More information is available at the Texas Comptroller website: http://www.window.state.tx.us/taxinfo/eitc/

Bill Schmalle has been in Payroll for over 25 years in a variety of industries, including Legal, Real Estate Investment, Public School District, Big 5 Accounting, Professional Employment Organization (PEO), and his current position in Health Care as Financial Business Analyst at McKesson.

He serves the APA on both a local and national level. On the local level, he has been the Government Liaison Officer of the San Francisco APA Chapter since 2000, and writes a monthly column on Legislative Updates, as well as sending out periodic emails to chapter members when Legislative announcements occur.

Nationally, Bill has been on the APA National Speakers Bureau since 2007 and is an instructor for APA�s 3-day Payroll Practice and Essentials (PPE) class at various locations around the country. Bill also is a member of the 2 National APA Government Affairs Task Force; IRS Forms and Social Security.


Information about the federal and California earned income tax credit

1099 earned income credit

In accordance with AB 1847, passed by the California legislature last September, employers are required to notify all employees that they may be eligible for the federal and California earned income tax credit (EITC) within one week before or after, or at the same time, that the employer provides an annual wage summary, including, but not limited to, a Form W-2 or a Form 1099, to any employee.

The federal EITC is a refundable federal income tax credit for low-income working individuals and families. The California EITC is a refundable state income tax credit for low-income working individuals and families.

If you believe that, based on your annual earnings, you may be eligible to receive the earned income tax credit from the federal or state government, see this notice posted on UC Net.


Earned Income Credit – What Is It and How Does It Work?

NOTE: Effective January 1, 2011 the option for advanced EIC payments has been eliminated. Employers are not longer able to advance a portion of the credit with each paycheck.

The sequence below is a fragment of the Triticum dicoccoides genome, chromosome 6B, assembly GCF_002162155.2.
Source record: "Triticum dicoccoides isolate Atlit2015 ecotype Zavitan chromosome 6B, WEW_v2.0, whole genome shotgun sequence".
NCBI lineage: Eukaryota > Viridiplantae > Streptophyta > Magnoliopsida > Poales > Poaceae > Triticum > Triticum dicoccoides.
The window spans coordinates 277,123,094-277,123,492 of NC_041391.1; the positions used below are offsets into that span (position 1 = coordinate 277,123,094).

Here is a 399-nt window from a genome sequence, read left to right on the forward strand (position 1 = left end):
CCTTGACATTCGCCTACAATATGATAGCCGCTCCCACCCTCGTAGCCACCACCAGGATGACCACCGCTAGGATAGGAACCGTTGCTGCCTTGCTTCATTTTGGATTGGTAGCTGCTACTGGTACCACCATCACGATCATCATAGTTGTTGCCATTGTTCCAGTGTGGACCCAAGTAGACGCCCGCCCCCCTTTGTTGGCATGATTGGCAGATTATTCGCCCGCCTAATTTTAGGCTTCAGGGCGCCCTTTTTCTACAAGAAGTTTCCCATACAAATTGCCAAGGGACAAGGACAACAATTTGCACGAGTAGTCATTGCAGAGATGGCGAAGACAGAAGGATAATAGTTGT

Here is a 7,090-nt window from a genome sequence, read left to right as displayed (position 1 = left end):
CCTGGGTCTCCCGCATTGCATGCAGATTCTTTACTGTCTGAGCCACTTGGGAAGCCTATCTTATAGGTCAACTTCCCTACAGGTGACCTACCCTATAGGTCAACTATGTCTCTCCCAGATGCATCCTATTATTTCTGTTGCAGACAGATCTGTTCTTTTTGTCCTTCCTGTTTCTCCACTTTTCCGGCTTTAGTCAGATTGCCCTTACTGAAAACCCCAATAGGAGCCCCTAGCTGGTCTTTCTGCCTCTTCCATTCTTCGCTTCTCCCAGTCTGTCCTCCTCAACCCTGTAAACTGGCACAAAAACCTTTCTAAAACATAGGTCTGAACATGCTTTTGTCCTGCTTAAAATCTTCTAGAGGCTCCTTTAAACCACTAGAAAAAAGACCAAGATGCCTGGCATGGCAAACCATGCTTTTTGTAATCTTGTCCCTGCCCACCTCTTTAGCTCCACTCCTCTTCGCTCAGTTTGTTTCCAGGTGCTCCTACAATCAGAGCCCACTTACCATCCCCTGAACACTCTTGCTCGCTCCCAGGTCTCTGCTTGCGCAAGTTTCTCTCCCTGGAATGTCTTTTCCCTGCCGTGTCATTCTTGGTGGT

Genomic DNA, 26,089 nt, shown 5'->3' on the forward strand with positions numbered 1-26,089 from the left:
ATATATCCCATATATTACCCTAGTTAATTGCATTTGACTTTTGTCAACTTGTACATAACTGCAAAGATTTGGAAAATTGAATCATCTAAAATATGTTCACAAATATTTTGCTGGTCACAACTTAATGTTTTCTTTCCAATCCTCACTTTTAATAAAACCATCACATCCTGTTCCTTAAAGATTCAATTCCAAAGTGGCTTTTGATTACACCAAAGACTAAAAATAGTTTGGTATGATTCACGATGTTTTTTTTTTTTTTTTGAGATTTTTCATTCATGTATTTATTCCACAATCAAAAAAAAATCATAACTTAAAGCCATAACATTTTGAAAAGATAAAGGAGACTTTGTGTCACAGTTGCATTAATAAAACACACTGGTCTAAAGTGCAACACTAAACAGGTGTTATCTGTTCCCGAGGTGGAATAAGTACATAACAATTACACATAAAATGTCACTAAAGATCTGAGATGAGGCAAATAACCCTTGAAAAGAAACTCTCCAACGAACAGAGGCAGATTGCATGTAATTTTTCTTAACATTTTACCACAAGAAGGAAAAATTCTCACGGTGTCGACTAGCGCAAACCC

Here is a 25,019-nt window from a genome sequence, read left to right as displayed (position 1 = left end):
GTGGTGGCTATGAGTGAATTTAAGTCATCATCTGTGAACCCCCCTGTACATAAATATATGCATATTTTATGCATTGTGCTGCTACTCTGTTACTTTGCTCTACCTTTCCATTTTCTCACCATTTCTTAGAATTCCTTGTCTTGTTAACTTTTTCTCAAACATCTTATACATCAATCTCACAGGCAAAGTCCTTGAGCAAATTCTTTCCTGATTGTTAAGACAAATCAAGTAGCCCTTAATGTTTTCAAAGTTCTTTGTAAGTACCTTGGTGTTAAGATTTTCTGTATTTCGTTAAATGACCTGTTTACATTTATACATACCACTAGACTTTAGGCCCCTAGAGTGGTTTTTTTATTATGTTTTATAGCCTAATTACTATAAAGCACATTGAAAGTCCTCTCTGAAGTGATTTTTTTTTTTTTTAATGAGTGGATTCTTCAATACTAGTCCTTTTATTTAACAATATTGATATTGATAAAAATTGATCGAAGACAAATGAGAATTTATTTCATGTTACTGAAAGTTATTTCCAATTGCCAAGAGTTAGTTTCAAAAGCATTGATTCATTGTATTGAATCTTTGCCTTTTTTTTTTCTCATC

Earned Income Credit (EIC) can be referred to several ways, such as Earned Income Tax Credit (EITC) or Advanced Earned Income Credit (AEIC).

EIC is a tax credit for certain individuals who don’t earn a high income and qualify for EIC. They would receive the tax credit when they file their personal tax return.

An individual must have earned income from employment, self-employment, AND meet special rules. To help determine if your employee qualifies, you can use the EITC Assistant on the IRS website. The employee also needs to give you a completed and signed W-5 form (Earned Income Credit Advance Payment Certificate). The form expires each year on December 31 st . The employee must give you a new form each year. This form shows four criteria that must all be met for an employee to be eligible. Below is an excerpt from the 2010 IRS W-5 form:

You are eligible to get advance EIC payments if all four of the following apply.

  1. You (and your spouse, if filing a joint return) have a valid social security number issued by the Social Security Administration.
  2. You expect to have at least one qualifying child and to be able to claim the credit using that child. If you do not expect to have a qualifying child, you may still be eligible for the EIC, but you cannot receive advance EIC payments.
  3. You expect that your 2010 earned income and adjusted gross income (AGI) will each be less than $35,535 ($40,545 if you expect to file a joint return for 2010). Include your spouse’s income if you plan to file a joint return…
  4. You expect to be able to claim the EIC for 2010.

How is the EIC given to the employee?

Normally your payroll system will handle the calculation of the tax credit amount, assuming you correctly indicate that the employee is eligible for EIC. Depending on how the employee completes their W-5 Form, you would indicate whether the employee’s filing status is Single, Married with One Certificate, or Married with Two Certificates (meaning each spouse is eligible to get the EIC).

It’s important to note that the W-5 Form expires each December 31 st . Therefore, you will need to update the EIC information in your payroll system before the first pay in January to ensure accuracy, especially if the employee no longer qualifies.

Also worth noting is that it is possible that the employee could still have federal tax withheld even though they’re getting a tax credit, depending on how they complete their W-4 form.

How will the EIC appear in a payroll?

Depending on your payroll system, the EIC will appear as a separate line item in the employee’s earnings. It will not be included with gross pay, as it is not taxable.